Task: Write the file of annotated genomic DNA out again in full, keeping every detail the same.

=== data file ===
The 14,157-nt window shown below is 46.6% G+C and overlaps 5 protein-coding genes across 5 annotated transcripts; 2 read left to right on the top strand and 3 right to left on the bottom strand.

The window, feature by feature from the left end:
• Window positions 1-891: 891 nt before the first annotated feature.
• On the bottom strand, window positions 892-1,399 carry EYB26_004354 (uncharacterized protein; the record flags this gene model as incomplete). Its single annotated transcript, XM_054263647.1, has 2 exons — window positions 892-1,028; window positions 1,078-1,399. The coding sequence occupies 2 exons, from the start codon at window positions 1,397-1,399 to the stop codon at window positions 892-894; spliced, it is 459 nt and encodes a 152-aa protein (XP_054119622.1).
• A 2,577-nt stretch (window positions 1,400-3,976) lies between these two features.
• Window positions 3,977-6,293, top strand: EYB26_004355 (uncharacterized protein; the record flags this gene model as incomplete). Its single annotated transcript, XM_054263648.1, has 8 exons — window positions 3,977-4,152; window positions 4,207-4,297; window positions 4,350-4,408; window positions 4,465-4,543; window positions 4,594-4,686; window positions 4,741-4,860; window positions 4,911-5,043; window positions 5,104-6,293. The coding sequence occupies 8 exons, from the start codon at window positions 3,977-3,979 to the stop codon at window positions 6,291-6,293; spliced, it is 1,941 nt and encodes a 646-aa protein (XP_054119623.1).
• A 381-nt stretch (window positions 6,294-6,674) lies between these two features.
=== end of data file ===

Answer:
The 14,157-nt window shown below is 46.6% G+C and overlaps 5 protein-coding genes across 5 annotated transcripts; 2 read left to right on the top strand and 3 right to left on the bottom strand.

The window, feature by feature from the left end:
• Window positions 1-891: 891 nt before the first annotated feature.
• On the bottom strand, window positions 892-1,399 carry EYB26_004354 (uncharacterized protein; the record flags this gene model as incomplete). Its single annotated transcript, XM_054263647.1, has 2 exons — window positions 892-1,028; window positions 1,078-1,399. The coding sequence occupies 2 exons, from the start codon at window positions 1,397-1,399 to the stop codon at window positions 892-894; spliced, it is 459 nt and encodes a 152-aa protein (XP_054119622.1).
• A 2,577-nt stretch (window positions 1,400-3,976) lies between these two features.
• Window positions 3,977-6,293, top strand: EYB26_004355 (uncharacterized protein; the record flags this gene model as incomplete). Its single annotated transcript, XM_054263648.1, has 8 exons — window positions 3,977-4,152; window positions 4,207-4,297; window positions 4,350-4,408; window positions 4,465-4,543; window positions 4,594-4,686; window positions 4,741-4,860; window positions 4,911-5,043; window positions 5,104-6,293. The coding sequence occupies 8 exons, from the start codon at window positions 3,977-3,979 to the stop codon at window positions 6,291-6,293; spliced, it is 1,941 nt and encodes a 646-aa protein (XP_054119623.1).
• A 381-nt stretch (window positions 6,294-6,674) lies between these two features.